Salamis. Actium. Lepanto. Gravelines. the Revenga Dungeness. La Hougue. Bon Homme Richard and Serapia. the Nile. Foudroyant and Guillaume Tel

Salamis. Actium. Lepanto. Gravelines. the Revenga Dungeness. La Hougue. Bon Homme Richard and Serapia. the Nile. Foudroyant and Guillaume Tel

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This historic book may have numerous typos and missing text. Purchasers can usually download a free scanned copy of the original book (without typos) from the publisher. Not indexed. Not illustrated. 1899 edition. Excerpt: ...harder fought fights than she had ever yet experienced.1 It was not until nearly two centuries thereafter that a nation of her own blood successfully held her proud arm lest it fall in high-handed arrogance, for the simple assertion of its rights as a sovereign people. It was reserved for Captain Hull in the Constitution, in 1812, to open the eyes of Great Britain to the fact that a new sea-power was in existence to challenge her sovereignty, a new national symbol to float as proudly at the masthead as her own. There were minor causes of disaffection between the two countries. When the Spaniards had been conquered, as they were most thoroughly in 1639 by the Dutch, the treaty made with Spain excluded English manufactures, giving a monopoly to the conquerors. This the English merchants could not brook. 1 This claim of sovereignty is of early date. Witness the pride of the sovereign Edgar, who was crowned king of all England A.D. 800: " Ego Edgarns Anglorum Basileus, omninm que rerum, insularum Oceani, quae Brittaniam circumgarent, cunctarumque nationnm, quae infra eam includuntur, lmperator et Domiuus."--Navul Chronicle. Vol. IV., Lond. 1801. The Dutch were offended at the execution of Charles I. They had no special sympathy with Parliament. Under the Commonwealth the advantage of the alliance between Prince William, the Stadtholder's son, and Princess Mary, the eldest daughter of Charles, was rendered of less account. In their indignation the Dutch insulted the English ambassador at the Hague by shouting behind his carriage, " King's murderer." The Roundheads and Cavaliers were in the midst of their conflicts. Prince Rupert, the Pretender, had gathered a fleet and was permitted to take residence at the...show more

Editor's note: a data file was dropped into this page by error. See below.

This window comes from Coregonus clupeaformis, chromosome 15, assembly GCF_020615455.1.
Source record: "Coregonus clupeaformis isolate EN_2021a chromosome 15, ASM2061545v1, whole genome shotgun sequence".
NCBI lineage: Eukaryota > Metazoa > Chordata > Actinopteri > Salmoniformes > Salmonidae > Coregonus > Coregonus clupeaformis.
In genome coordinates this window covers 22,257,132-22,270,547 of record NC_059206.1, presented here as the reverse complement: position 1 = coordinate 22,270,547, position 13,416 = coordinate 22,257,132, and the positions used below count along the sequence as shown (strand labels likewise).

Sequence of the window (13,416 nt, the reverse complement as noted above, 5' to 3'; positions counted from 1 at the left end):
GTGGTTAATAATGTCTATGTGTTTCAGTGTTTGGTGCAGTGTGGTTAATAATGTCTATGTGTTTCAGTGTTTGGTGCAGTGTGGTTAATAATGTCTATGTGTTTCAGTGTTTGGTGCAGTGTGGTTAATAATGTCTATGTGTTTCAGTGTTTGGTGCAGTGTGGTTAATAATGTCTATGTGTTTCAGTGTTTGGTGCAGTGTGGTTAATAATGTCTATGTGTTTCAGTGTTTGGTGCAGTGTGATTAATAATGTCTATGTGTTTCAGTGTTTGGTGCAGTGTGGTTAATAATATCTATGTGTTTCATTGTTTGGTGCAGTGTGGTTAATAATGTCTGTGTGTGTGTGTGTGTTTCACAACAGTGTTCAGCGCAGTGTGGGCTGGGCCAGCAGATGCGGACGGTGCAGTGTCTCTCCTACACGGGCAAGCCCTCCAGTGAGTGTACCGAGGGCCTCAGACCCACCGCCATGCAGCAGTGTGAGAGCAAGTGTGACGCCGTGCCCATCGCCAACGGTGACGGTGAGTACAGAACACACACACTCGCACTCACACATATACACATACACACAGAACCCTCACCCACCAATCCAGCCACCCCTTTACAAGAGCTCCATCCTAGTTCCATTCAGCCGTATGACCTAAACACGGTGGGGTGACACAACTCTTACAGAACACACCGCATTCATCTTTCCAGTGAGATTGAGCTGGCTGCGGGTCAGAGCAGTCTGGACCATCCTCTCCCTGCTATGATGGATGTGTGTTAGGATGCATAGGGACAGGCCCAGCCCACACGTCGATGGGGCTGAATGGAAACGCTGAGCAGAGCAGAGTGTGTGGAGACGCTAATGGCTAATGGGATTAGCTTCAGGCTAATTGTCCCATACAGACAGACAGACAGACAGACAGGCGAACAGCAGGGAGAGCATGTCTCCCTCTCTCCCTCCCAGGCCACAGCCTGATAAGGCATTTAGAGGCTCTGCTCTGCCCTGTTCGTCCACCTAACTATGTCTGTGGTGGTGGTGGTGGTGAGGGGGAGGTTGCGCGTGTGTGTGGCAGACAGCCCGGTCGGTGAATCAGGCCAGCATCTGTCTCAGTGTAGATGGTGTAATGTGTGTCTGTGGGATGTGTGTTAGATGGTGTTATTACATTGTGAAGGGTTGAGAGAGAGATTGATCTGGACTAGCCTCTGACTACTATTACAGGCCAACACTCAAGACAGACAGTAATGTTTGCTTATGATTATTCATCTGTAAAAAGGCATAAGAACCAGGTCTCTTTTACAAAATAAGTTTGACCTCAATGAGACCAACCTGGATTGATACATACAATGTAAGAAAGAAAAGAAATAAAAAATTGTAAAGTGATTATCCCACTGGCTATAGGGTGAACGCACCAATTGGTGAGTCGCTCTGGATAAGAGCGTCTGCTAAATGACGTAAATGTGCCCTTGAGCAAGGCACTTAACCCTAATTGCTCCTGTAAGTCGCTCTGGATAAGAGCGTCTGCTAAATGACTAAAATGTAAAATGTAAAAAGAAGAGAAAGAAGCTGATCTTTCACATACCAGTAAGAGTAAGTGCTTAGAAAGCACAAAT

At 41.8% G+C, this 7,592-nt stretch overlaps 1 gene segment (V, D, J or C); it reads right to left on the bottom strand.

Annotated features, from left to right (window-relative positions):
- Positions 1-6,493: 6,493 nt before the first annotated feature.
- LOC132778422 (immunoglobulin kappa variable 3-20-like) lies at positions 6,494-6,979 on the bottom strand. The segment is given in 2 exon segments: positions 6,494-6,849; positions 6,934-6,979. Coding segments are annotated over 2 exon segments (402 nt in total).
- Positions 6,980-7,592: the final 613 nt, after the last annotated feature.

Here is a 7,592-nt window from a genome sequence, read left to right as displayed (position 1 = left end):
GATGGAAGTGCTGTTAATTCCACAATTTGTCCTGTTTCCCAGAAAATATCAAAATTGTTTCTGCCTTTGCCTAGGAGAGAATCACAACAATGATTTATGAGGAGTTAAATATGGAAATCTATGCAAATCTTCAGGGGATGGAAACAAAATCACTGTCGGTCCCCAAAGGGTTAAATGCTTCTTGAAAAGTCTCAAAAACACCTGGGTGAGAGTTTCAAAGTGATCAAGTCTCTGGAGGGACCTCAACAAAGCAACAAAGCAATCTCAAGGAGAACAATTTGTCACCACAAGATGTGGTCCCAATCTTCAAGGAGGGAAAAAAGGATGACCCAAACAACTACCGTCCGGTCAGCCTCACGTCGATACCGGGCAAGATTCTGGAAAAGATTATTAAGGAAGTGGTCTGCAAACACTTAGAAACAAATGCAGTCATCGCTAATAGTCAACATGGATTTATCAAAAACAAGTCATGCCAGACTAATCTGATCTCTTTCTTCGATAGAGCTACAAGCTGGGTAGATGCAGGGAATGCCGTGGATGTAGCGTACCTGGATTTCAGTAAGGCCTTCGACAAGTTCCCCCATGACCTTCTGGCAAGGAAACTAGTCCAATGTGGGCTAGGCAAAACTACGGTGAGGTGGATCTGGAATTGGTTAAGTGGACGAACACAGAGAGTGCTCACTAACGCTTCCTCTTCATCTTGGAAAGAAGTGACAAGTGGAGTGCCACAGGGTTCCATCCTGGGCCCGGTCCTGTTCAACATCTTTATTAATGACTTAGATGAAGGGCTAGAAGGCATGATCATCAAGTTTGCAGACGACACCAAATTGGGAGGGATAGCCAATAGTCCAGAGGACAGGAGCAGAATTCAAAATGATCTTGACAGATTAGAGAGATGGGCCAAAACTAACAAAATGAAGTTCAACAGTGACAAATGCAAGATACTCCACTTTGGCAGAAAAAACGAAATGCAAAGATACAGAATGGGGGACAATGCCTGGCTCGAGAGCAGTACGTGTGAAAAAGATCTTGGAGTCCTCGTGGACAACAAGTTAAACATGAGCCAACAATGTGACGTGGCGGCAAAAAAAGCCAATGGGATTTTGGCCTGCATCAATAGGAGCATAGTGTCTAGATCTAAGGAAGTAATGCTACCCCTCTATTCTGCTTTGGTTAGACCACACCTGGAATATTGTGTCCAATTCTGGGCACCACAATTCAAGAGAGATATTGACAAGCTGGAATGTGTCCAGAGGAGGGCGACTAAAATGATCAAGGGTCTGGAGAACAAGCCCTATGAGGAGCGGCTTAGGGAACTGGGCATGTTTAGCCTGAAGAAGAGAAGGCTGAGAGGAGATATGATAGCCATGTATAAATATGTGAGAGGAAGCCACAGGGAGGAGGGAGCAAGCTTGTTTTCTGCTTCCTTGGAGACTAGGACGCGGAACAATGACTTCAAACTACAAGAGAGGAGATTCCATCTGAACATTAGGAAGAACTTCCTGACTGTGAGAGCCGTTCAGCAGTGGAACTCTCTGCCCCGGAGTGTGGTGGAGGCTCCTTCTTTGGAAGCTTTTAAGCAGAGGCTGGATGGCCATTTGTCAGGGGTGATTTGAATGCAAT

Product details

  • Paperback | 100 pages
  • 189 x 246 x 5mm | 195g
  • Rarebooksclub.com
  • United States
  • English
  • black & white illustrations
  • 1236935381
  • 9781236935380